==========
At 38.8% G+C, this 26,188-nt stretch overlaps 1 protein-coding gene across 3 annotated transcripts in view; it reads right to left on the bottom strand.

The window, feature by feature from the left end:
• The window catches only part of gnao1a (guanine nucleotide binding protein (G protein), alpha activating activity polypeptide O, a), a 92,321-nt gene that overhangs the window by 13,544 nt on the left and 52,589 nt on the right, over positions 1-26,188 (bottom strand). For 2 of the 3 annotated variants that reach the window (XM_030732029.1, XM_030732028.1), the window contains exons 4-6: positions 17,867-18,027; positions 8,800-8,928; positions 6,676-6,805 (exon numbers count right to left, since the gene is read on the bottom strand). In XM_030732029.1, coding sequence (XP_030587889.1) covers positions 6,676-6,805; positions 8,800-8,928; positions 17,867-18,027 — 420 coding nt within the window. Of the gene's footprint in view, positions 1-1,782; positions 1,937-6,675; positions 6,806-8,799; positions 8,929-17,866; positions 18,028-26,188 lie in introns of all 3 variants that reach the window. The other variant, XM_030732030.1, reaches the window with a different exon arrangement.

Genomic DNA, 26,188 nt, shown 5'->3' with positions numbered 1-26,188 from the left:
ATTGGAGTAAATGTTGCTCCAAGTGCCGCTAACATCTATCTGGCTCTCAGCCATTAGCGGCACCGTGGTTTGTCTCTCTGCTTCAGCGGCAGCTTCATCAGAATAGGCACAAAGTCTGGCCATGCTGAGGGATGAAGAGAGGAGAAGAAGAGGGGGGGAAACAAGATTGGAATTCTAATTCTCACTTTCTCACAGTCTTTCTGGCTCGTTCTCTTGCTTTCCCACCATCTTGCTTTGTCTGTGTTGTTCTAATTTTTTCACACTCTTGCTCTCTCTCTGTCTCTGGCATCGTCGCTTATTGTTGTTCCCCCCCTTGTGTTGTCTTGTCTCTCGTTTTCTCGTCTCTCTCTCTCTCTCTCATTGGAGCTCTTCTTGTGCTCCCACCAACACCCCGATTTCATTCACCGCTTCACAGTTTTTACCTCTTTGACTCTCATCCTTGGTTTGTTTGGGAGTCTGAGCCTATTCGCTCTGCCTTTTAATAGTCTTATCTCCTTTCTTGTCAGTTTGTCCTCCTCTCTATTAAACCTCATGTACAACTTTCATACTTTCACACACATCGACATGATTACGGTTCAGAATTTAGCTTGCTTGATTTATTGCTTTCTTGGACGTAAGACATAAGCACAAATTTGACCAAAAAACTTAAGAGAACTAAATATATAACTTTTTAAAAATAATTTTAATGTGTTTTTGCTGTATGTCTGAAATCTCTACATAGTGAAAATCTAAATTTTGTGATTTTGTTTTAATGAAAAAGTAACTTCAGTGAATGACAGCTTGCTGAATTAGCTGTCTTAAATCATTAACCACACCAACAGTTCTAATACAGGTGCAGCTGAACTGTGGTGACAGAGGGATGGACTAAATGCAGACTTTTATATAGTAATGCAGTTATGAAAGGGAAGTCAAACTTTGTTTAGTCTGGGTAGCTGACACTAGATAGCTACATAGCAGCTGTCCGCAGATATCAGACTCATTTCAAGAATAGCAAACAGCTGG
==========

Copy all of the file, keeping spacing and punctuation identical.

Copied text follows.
At 38.8% G+C, this 26,188-nt stretch overlaps 1 protein-coding gene across 3 annotated transcripts in view; it reads right to left on the bottom strand.

The window, feature by feature from the left end:
• The window catches only part of gnao1a (guanine nucleotide binding protein (G protein), alpha activating activity polypeptide O, a), a 92,321-nt gene that overhangs the window by 13,544 nt on the left and 52,589 nt on the right, over positions 1-26,188 (bottom strand). For 2 of the 3 annotated variants that reach the window (XM_030732029.1, XM_030732028.1), the window contains exons 4-6: positions 17,867-18,027; positions 8,800-8,928; positions 6,676-6,805 (exon numbers count right to left, since the gene is read on the bottom strand). In XM_030732029.1, coding sequence (XP_030587889.1) covers positions 6,676-6,805; positions 8,800-8,928; positions 17,867-18,027 — 420 coding nt within the window. Of the gene's footprint in view, positions 1-1,782; positions 1,937-6,675; positions 6,806-8,799; positions 8,929-17,866; positions 18,028-26,188 lie in introns of all 3 variants that reach the window. The other variant, XM_030732030.1, reaches the window with a different exon arrangement.

Genomic DNA, 26,188 nt, shown 5'->3' with positions numbered 1-26,188 from the left:
ATTGGAGTAAATGTTGCTCCAAGTGCCGCTAACATCTATCTGGCTCTCAGCCATTAGCGGCACCGTGGTTTGTCTCTCTGCTTCAGCGGCAGCTTCATCAGAATAGGCACAAAGTCTGGCCATGCTGAGGGATGAAGAGAGGAGAAGAAGAGGGGGGGAAACAAGATTGGAATTCTAATTCTCACTTTCTCACAGTCTTTCTGGCTCGTTCTCTTGCTTTCCCACCATCTTGCTTTGTCTGTGTTGTTCTAATTTTTTCACACTCTTGCTCTCTCTCTGTCTCTGGCATCGTCGCTTATTGTTGTTCCCCCCCTTGTGTTGTCTTGTCTCTCGTTTTCTCGTCTCTCTCTCTCTCTCTCATTGGAGCTCTTCTTGTGCTCCCACCAACACCCCGATTTCATTCACCGCTTCACAGTTTTTACCTCTTTGACTCTCATCCTTGGTTTGTTTGGGAGTCTGAGCCTATTCGCTCTGCCTTTTAATAGTCTTATCTCCTTTCTTGTCAGTTTGTCCTCCTCTCTATTAAACCTCATGTACAACTTTCATACTTTCACACACATCGACATGATTACGGTTCAGAATTTAGCTTGCTTGATTTATTGCTTTCTTGGACGTAAGACATAAGCACAAATTTGACCAAAAAACTTAAGAGAACTAAATATATAACTTTTTAAAAATAATTTTAATGTGTTTTTGCTGTATGTCTGAAATCTCTACATAGTGAAAATCTAAATTTTGTGATTTTGTTTTAATGAAAAAGTAACTTCAGTGAATGACAGCTTGCTGAATTAGCTGTCTTAAATCATTAACCACACCAACAGTTCTAATACAGGTGCAGCTGAACTGTGGTGACAGAGGGATGGACTAAATGCAGACTTTTATATAGTAATGCAGTTATGAAAGGGAAGTCAAACTTTGTTTAGTCTGGGTAGCTGACACTAGATAGCTACATAGCAGCTGTCCGCAGATATCAGACTCATTTCAAGAATAGCAAACAGCTGG